A recent survey of people who have retired or plan to retire in 2021 provides interesting insights, whatever your intended retirement year.
The average age of people planning to retire in 2021 is 60, according to a recently published survey by investment manager, Standard Life Aberdeen. That is six years before current state pension age, which will rise from 66 to 67 between 2026 and 2028. Those 2021 retirees will, on average, live for another 25 years if they are men, and 28 if they are women, according to the Office for National Statistics (ONS). A quarter will survive to age 92 and 94, respectively, implying over a third of their life is spent in retirement.
The Class of 2021 report found that 37% of respondents had brought forward their retirement date because of the Covid-19 pandemic – a reminder of the importance of building flexibility into your retirement planning. Perhaps the acceleration of plans also explains why only about two in five felt very confident they were financially ready to finish working this year. The lack of financial confidence also showed up in other responses:
The most concerning statistic was not one directly supplied by the retirees, but the result of an assessment by the survey’s sponsor, the Pensions and Lifetime Savings Association. They calculated that even using the £21,000 annual spending target and allowing for the eventual arrival of the state pension, two thirds of the 2021 retirees were at risk of running out of money. The association’s estimate was that a savings pot of £390,000 was needed to cover 30 years of retirement expenditure.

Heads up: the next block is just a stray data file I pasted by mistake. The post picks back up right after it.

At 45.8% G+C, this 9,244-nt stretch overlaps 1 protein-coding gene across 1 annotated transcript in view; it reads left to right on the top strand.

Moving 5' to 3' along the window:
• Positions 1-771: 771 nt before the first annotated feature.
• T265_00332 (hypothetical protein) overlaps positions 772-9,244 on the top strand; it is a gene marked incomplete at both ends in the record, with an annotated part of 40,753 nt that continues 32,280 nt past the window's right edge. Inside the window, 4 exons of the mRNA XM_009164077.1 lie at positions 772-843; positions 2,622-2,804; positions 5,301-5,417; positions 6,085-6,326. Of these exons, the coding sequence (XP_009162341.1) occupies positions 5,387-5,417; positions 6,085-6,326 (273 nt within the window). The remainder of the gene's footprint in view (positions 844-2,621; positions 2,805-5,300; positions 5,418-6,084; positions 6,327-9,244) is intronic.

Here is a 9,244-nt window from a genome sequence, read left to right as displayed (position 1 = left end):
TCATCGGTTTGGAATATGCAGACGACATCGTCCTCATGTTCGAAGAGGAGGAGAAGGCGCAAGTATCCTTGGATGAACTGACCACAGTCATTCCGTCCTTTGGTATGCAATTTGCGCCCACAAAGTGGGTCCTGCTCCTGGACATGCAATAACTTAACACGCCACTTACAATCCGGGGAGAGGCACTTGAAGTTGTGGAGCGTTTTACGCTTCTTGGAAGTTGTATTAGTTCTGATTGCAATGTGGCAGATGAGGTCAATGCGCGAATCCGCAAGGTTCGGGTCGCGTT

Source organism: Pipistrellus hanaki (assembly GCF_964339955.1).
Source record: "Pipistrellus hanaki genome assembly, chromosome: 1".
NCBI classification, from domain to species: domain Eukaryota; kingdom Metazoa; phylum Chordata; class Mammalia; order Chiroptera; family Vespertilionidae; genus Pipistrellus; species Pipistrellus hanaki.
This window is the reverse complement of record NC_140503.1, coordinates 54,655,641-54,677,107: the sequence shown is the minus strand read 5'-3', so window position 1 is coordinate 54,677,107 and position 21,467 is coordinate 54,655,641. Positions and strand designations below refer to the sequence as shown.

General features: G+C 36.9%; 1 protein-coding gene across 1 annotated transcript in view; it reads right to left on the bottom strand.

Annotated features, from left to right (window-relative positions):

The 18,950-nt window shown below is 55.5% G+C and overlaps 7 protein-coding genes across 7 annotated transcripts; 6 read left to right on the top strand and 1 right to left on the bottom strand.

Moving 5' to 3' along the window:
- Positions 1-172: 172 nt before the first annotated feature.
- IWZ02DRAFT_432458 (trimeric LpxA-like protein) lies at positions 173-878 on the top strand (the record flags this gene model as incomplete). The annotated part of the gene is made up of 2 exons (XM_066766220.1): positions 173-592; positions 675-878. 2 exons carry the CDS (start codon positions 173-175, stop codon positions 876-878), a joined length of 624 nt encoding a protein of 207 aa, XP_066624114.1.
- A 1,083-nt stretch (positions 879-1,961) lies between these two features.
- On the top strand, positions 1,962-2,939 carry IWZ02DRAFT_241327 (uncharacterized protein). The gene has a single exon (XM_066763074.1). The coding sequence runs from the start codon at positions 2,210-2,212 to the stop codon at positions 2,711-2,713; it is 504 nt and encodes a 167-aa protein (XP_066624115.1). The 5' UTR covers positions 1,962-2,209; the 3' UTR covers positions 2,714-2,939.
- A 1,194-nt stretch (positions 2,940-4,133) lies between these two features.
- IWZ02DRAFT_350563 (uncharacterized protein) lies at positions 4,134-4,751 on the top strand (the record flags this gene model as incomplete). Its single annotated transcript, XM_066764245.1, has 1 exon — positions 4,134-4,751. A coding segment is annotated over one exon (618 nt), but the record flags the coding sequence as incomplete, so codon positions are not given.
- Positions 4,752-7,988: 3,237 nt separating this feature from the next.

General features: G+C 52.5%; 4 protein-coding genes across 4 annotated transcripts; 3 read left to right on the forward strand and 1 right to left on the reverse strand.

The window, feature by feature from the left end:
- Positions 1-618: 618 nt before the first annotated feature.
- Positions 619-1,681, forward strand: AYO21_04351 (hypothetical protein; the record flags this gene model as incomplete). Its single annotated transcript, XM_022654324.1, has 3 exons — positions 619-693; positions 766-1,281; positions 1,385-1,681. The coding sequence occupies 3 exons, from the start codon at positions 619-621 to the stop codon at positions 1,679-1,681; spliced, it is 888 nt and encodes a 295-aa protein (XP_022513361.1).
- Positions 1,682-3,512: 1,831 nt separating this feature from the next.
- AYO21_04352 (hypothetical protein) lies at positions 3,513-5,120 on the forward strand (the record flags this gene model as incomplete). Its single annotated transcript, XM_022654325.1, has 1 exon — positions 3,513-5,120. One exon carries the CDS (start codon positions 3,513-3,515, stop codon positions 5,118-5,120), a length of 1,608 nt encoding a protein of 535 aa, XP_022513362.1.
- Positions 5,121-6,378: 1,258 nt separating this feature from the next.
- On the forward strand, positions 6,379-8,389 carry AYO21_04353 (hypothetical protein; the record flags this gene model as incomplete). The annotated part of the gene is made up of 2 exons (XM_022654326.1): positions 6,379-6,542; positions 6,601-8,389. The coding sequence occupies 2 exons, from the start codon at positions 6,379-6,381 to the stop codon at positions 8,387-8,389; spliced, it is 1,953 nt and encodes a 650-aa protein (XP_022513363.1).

All food for thought, whatever your planned year of retirement…
Research by the Institute for Fiscal Studies provides a stark warning of how important inheritances are going to be for younger generations in terms of both lifetime income and wealth.
Wealth passed down from one generation to the next is fast becoming the most important determinant of how well-off a person will become, with those born in the 1980s projected to inherit almost twice as much as those born in the 1960s. The average inheritance for those born in the 1980s will be worth 16% of their lifetime (non-inheritance) income. One in ten can expect to receive more than £500,000, and it will come as no surprise that graduates generally have the wealthier parents.
Security comes from inheriting property
With a potential £1 million exemption from IHT, your inheritance may well be tax-free if you inherit the family home. Depending on your circumstances, you may then be able to live mortgage-free or enjoy rental income.
Be warned, however, that the inequalities created by inheritances could see a wealth tax imposed at some point.
Struggle for those without family funds
Without parental help, it is becoming increasingly difficult to get a first step on the property ladder. The temporary stamp duty cut should have helped, but any saving has been wiped out by a surge in property prices. Despite this, there is better news:
Guidance on help to buy, including the equity loan scheme, is available on the government website.
HMRC’s official rate of interest has been cut from 2.25% to 2% from 6 April 2021. This will affect any directors or employees who have a beneficial loan from their employer, as well as directors who have an overdrawn current account with their company. The official rate is also used in some other tax calculations.